28780 members and growing – the largest networking group in the maritime industry!


Friday, August 14, 2020

Maritime Logistics Professional

USLHS Light Vessel 71

Posted to Maritime Musings (by on October 9, 2015

As the Diamond Shoals Lightship, sunk by enemy action on 6 August 1918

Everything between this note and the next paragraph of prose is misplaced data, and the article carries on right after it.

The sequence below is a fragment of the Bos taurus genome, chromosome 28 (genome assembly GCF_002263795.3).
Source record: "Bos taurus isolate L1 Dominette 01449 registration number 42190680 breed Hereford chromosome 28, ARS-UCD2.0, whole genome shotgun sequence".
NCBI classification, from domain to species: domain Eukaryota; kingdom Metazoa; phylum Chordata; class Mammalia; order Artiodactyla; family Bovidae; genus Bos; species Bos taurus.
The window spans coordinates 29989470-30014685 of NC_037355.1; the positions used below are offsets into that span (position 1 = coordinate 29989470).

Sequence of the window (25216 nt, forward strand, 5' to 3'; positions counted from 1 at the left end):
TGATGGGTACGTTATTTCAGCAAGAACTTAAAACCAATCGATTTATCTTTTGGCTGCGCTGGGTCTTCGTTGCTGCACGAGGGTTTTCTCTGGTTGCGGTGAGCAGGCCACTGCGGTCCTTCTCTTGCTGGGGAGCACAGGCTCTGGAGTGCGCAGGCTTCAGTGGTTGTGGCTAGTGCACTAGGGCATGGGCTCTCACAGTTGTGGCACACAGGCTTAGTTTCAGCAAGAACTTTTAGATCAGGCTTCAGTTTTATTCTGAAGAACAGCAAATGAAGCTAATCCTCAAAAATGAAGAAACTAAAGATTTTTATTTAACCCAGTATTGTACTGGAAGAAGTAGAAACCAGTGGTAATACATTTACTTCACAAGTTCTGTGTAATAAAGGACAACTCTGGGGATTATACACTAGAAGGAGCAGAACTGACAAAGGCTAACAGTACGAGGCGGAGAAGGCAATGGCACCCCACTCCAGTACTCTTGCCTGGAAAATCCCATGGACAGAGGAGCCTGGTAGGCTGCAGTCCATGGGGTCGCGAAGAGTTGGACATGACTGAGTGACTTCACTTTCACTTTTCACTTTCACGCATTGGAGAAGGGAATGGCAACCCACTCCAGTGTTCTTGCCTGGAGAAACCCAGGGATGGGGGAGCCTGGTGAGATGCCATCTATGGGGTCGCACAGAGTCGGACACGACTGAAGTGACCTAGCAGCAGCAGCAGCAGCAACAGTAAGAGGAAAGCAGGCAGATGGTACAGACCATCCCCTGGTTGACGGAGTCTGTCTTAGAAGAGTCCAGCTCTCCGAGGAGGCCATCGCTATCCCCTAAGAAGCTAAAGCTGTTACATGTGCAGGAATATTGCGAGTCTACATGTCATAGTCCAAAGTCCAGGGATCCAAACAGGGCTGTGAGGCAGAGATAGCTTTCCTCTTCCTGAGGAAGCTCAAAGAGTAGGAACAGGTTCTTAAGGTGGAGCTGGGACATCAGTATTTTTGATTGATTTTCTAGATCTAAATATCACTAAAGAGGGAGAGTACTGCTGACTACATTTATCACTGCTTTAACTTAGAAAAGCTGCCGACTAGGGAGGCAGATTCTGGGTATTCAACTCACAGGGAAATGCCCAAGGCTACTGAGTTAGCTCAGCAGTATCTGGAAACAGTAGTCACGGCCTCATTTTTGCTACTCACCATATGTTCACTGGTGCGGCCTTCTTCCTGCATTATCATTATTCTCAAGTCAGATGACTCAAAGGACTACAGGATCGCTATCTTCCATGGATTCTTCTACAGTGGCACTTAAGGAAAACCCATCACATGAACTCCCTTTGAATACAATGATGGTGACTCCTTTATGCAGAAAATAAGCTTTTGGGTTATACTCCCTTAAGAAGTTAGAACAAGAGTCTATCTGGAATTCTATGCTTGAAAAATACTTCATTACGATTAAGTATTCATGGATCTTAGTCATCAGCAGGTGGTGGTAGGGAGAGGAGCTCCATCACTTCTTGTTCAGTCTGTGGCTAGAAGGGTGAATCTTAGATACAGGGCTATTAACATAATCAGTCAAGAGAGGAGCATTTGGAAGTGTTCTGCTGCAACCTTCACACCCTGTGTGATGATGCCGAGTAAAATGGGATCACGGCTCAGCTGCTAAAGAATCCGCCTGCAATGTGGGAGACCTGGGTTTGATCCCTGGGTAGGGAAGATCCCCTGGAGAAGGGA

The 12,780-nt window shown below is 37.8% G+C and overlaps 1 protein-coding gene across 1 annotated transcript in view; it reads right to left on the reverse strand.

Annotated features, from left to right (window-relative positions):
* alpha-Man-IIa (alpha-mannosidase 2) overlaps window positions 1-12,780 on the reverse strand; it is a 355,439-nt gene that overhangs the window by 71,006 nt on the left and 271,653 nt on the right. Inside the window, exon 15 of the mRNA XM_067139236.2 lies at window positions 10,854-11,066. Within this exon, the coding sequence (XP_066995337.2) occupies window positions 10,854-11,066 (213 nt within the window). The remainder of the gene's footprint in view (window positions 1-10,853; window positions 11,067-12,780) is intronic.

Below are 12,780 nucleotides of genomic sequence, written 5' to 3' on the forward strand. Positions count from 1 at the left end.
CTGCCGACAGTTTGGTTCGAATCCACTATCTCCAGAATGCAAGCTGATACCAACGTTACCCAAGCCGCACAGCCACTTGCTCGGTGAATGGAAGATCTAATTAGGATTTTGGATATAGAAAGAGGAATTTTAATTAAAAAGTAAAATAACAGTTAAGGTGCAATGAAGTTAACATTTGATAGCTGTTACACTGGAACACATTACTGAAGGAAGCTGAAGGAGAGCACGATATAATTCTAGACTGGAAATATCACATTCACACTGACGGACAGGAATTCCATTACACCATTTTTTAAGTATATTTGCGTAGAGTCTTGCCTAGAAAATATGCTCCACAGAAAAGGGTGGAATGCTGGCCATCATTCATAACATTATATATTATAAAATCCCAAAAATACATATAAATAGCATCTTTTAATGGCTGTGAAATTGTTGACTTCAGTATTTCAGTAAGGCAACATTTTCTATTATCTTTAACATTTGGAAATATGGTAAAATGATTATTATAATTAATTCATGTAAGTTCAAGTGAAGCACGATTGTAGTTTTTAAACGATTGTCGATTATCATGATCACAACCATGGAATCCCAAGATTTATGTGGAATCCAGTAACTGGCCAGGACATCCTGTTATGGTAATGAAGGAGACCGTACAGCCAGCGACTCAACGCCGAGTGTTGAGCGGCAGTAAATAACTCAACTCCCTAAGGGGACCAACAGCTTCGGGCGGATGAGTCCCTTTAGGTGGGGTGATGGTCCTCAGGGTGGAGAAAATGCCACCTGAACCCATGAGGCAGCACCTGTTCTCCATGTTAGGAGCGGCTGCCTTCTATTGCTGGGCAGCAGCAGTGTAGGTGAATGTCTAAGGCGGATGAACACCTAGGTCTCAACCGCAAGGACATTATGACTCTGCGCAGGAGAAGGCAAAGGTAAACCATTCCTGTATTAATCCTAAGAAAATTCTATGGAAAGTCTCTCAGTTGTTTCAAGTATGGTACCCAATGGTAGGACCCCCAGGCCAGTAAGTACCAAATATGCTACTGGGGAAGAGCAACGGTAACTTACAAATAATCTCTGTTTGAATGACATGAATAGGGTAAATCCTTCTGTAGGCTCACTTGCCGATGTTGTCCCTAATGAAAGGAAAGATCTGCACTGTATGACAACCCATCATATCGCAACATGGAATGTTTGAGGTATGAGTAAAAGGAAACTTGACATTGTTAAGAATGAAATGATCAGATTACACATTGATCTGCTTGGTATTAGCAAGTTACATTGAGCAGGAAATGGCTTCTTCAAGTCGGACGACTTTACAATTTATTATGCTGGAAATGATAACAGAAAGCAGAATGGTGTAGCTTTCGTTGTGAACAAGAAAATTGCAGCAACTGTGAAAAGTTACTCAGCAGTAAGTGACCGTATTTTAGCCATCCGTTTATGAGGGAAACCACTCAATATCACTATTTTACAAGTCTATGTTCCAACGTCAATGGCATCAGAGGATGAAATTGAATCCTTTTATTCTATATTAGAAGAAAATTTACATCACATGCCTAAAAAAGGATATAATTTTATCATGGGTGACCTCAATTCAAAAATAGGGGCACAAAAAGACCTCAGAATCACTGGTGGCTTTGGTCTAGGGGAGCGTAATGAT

Light Vessel 71 is the only US lightship to be sunk by enemy action.  Serving as the Diamond Shoals Lightship, off Cape Hatteras, North Carolina, it was considered immune from war due to its humanitarian service.  It has been built in 1897 for the United States Light House Service (USLHS) and was originally intended to serve at Overfall Shoal in Delaware Bay.  The serving Diamond Shoals light vessel was in need of repair, though, so Light Vessel 71 was reassigned.  It was destined to serve the vast majority of its tenure at Diamond Shoals.  During the winter of 1899-1900, the light vessel was dragged off station nine times, but each time regained its station unassisted.  In January 1904, it was supplied with wireless telegraph equipment by the US Navy.  Later that year, it was fitted with a special submersible mooring buoy.  In 1905 it was equipped with an eighteen-inch searchlight which was maintained in a southeasterly direction at 45 degrees to the horizon while on station so as to improve the lightship’s visibility.  In 1906, its cluster lights were replaced with a single 375mm electric lens lantern at each of its two mastheads.  These were briefly replaced by electric arc lights in 1908, but the lens lanterns soon returned.  In 1910, a submarine bell signal was installed, which must have seriously confused any passing whales.  Finally, in 1912, a two-way radio was installed.  On 9 January 1912, the light vessel was rammed by the schooner John Bossert, causing considerable damage to the starboard hull plating and to engine room machinery.  On 24 April 1915, it took aboard the master, wife, and 10-man crew of the wrecked five-masted schooner M.D. Cressy.  In July 1917, meteorological equipment was installed so that the crew could record weather observations and report those readings twice daily.  Immediately after the United States entered World War I, German U-boats started patrolling off the US coast, and waters off Cape Hatteras was a favored patrol area because passing ships had to pass further offshore than elsewhere.  On 6 August 1918, Light Vessel 71 was on station at Diamond Shoals when the German submarine U-104 sank the freighter SS Merak.  The light vessel took onboard the Merak crew and radioed a warning to passing ships of the U-boat’s presence.  The U-boat intercepted the signal and surfaced nearby.  After warning the master of the lightship to evacuate, the U-boat sank the lightship with gunfire.  The crews of the lightship and the freighter were allowed to escape in lifeboats.